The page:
floating point syntax

Michael Turner <>
Fri Apr 16 18:26:04 CEST 2010


I guess this has something to do with the fact that a period is also a
terminator in Erlang syntax.  If you allowed "1." as a legal float,
for example, you're permitting this:

  fp1() -> 1..

And with

  f() -> 1.e5;

you need a bit more token lookahead (since "e5" could be seen as the
start of a new function).  My guess, as I say.

-michael turner

On 4/15/2010, "Robert Virding" <> wrote:

>Yes, it is supposed to be like that, no, it is not a bug. Floats
>consist of both parts before and after the decimal point and an
>optional exponent.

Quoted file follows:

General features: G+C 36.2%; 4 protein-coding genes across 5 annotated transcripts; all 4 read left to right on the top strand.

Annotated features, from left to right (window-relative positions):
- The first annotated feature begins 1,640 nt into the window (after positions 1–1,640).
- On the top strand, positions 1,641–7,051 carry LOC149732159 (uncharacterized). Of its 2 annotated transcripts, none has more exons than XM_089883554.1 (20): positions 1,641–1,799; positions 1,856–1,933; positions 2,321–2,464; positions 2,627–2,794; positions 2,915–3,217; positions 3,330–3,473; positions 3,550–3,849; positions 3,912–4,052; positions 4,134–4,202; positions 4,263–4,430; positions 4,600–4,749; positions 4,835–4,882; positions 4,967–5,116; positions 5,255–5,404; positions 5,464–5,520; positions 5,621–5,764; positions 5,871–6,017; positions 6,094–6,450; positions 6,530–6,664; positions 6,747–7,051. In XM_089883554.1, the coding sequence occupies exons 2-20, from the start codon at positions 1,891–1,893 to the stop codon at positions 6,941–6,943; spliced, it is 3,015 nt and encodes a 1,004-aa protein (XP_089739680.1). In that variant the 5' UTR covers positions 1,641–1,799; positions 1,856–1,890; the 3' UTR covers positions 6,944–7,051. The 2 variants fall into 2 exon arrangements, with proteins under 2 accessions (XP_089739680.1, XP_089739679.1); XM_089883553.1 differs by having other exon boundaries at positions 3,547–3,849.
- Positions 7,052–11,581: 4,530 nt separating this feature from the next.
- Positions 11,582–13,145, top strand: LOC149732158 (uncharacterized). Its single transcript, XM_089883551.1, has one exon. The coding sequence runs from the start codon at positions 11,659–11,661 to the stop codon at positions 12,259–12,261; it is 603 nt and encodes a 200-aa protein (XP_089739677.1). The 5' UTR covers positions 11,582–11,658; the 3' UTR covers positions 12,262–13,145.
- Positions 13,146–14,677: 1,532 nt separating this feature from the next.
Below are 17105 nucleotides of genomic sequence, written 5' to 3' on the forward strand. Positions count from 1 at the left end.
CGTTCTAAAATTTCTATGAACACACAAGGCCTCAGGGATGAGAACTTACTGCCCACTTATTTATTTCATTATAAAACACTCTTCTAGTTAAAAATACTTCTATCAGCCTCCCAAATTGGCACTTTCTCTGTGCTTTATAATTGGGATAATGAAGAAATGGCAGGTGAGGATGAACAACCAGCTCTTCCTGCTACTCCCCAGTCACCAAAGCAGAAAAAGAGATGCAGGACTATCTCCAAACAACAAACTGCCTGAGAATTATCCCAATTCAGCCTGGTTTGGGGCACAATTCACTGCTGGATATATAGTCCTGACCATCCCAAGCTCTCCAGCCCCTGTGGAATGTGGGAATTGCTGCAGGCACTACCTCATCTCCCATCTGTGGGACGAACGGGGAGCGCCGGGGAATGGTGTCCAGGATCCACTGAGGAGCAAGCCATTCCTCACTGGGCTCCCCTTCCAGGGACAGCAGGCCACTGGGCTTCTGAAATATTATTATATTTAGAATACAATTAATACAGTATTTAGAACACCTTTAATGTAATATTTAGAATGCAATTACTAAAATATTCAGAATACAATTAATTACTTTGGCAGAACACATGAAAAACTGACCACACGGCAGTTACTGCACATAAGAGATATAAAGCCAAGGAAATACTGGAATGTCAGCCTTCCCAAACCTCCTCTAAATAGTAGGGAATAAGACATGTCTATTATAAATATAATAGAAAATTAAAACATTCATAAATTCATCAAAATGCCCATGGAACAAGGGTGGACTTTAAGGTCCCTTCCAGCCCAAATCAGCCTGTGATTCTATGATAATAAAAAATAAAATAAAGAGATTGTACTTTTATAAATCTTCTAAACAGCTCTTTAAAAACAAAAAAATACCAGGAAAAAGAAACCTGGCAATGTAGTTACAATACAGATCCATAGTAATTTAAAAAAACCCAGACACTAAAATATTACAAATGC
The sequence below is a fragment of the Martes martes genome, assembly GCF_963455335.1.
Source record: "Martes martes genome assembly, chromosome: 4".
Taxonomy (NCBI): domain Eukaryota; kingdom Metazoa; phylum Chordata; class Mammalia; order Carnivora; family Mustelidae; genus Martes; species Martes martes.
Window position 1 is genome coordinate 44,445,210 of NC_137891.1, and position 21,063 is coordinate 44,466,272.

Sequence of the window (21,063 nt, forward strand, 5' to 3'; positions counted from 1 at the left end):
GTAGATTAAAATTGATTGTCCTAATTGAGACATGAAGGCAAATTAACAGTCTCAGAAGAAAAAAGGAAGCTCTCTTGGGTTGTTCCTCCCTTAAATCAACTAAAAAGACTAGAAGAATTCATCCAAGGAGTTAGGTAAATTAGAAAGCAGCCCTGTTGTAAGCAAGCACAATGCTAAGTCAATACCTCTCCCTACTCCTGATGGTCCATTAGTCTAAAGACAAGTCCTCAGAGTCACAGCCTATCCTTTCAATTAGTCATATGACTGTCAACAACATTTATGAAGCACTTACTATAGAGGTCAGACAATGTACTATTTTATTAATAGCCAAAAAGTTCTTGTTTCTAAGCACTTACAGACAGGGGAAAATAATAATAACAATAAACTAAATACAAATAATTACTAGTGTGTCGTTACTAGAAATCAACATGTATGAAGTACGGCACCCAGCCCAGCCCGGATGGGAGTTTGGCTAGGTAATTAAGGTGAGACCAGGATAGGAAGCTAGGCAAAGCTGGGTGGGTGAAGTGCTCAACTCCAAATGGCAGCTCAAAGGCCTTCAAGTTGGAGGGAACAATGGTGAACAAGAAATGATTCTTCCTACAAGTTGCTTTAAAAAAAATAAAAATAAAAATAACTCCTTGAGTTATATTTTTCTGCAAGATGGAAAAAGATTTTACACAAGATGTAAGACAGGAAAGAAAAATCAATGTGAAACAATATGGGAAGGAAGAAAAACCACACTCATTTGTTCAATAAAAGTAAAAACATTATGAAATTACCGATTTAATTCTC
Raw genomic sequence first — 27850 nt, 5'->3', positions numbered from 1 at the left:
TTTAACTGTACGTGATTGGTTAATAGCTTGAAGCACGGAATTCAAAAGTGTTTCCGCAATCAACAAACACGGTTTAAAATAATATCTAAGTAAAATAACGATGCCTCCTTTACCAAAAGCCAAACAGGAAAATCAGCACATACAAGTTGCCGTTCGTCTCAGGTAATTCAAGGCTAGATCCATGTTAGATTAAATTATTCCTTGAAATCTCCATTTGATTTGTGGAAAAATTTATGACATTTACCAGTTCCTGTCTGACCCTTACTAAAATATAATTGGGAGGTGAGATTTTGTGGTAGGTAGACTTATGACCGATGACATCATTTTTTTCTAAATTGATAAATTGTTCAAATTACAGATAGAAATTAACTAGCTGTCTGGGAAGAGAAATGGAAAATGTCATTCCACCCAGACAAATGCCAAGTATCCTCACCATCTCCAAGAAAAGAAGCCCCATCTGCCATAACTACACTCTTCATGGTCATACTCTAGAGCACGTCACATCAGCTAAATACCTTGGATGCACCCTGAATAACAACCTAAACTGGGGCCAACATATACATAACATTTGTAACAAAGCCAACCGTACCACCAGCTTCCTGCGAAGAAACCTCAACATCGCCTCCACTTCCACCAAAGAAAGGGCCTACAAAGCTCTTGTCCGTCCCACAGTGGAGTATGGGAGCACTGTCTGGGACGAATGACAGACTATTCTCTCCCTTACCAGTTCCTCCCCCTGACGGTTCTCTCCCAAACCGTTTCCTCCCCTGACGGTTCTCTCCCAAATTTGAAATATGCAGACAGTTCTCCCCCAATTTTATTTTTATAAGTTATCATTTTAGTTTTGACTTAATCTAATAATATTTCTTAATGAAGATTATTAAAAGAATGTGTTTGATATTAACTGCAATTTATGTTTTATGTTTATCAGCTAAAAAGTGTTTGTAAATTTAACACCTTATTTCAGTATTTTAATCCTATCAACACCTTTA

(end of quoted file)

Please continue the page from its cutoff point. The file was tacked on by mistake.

>
>Robert
>
>On 15 April 2010 16:21, Anthony Shipman <> wrote:
>> The reference manual says "There are two types of numeric literals, integers
>> and floats. Besides the conventional notation,..."
>>
>> But what is the "conventional notation" exactly? I find that this fails:
>> 19> io_lib:fread("~f", "1e+2").
>> {error,{fread,float}}
>>
>> Also
>> 1.e+2 fails
>> 1 ? ? fails
>> 1. ? ?fails
>> 1.0 ? succeeds
>> .1 ? ?fails
>> 0.1 ? succeeds
>> 1.0e+2 succeeds
>>
>> Is it supposed to be like that or is there a bug?
>>
>> --
>> Anthony Shipman ? ? ? ? ? ? ? ? ? ?Mamas don't let your babies
>>  ? ? ? ? ? ? ? ? ? grow up to be outsourced.
>>
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